Go on, give him some cannabis. Photo: Eddie~S

Go on, give him some cannabis. Photo: Eddie~S

There was the bulldog that spent two years either in repose or up-throwing but played like a puppy after being given cannabis. And the boxer whose skin cancer disappeared after the application of cannabis oil. And the elderly Labrador suffering from liver and lung cancer that become more himself, regaining his appetite, after being given a cannabis tincture. And the dog whose owner readied herself to have her companion animal put down on account of how much pain he had to endure, but the day before, she gave the beast a single cannabis cookie and soon he was acting normally.

There is an ever-growing raft of such tales of cannabis-assisted healing in pets. But, in the United States, veterinarians played no official part because, while cannabis is legal for medical purposes in 23 states and the District of Columbia, this is true only for humans and although doctors are immune to prosecution, vets aren’t, and they could lose their licence. Even suggesting cannabis for pets can lead to trouble. At least in the state of Nevada, a bill is being debated that would permit vets to prescribe cannabis for pets.

So, which pets?

Dogs experience many of the same health problems as humans. Like humans, dogs have cannabinoid receptors, the bits that react to cannabis. So do other mammals, birds, fish and reptiles. Dr Tim Shu established VETCBD around one year back, selling low-THC medicines for pets. Conditions including arthritis, anxiety, nausea, pain and seizures were treated. Dr Shu has experience of guinea pigs, horses, mice and rabbits.

But not too much, OK?

When it comes to cannabis for pets, it’s possible to overdo it: a study that featured in the Journal of Veterinary Emergency and Critical Care turned up the fact that the number of dogs treated for cannabis overdoses at two veterinary hospitals in Colorado quadrupled after medical marijuana was legalised there. Tina Wismer, medical director of the ASPCA Animal Poison Control Center, tells that nearly a quarter of the dogs became ?quite agitated.? There have even been some deaths. Sometimes, the administration of cannabis was unintentional, with the dog stumbling upon it.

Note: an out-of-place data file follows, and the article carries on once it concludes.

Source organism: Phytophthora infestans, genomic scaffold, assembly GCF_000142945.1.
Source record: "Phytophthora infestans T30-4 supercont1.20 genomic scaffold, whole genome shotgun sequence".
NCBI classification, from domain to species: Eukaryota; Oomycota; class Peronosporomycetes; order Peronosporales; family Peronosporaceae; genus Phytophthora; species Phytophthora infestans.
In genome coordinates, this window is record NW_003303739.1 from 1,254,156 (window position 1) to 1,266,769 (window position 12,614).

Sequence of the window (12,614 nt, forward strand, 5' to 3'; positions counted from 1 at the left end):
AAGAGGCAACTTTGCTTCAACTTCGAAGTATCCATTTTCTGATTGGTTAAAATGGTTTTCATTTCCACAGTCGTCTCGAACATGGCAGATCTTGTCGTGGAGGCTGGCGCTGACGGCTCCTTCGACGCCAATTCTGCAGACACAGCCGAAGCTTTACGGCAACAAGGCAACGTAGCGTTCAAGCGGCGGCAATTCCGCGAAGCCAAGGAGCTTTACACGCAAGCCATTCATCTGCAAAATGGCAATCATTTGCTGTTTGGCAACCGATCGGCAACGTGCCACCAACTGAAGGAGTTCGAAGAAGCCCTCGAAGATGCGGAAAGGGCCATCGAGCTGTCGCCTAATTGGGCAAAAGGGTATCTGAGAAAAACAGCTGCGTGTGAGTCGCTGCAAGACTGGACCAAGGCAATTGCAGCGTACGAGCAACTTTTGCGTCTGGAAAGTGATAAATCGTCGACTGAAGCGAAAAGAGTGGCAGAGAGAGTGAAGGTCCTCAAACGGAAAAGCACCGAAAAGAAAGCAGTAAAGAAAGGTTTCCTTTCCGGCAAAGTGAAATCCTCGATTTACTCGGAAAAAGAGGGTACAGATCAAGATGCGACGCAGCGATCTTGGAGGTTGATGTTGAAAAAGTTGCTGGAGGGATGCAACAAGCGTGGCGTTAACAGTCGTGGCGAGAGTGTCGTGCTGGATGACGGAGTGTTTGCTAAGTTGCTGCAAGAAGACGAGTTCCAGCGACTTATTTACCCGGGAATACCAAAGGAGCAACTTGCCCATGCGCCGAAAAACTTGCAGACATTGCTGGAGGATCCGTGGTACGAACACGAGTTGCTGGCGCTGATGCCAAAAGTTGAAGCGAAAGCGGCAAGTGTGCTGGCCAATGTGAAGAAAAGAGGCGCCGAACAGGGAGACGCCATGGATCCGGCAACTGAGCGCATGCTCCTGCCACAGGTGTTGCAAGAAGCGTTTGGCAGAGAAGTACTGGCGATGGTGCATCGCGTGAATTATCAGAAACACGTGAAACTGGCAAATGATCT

Hemp is a poor substitute

Hemp is cannabis with almost none of the groovy tetrahyrocannabinol (THC) which makes you stoned, but it does include cannabidiol (CBD), which leaves you unstoned but has medicinal properties. A survey that featured in the Journal of the American Holistic Veterinary Medical Association looked at 632 people and found that 72 percent reported having used a hemp product on their dog (and 16 percent with their cat) and 64 percent felt that it helped. But hemp doesn’t stimulate appetite and can be harmful to animals with a compromised immune system. Allison Ettel founded Treatwell, which purveys cannabis health products, and was not long ago invited to treat seals at Sausalito, California’s, Marine Animal Center. She’s all for cannabis for pets but declared, ?We believe hemp can have more negative effects than positive.?

How much to do it

When giving cannabis for pets, herbalist Rita Hogan recommends commencing with a low dose: one drop of CBD oil per 10lbs of the dog’s weight a day. After a week, this is performed twice daily. An extra drop is given each time every week until benefits become apparent. Adverse side effects include disorientation, hyperactivity or lethargy and vomiting, and if any of these comes to pass, it’s time to restart the process.


Featured Image Source – NBC News

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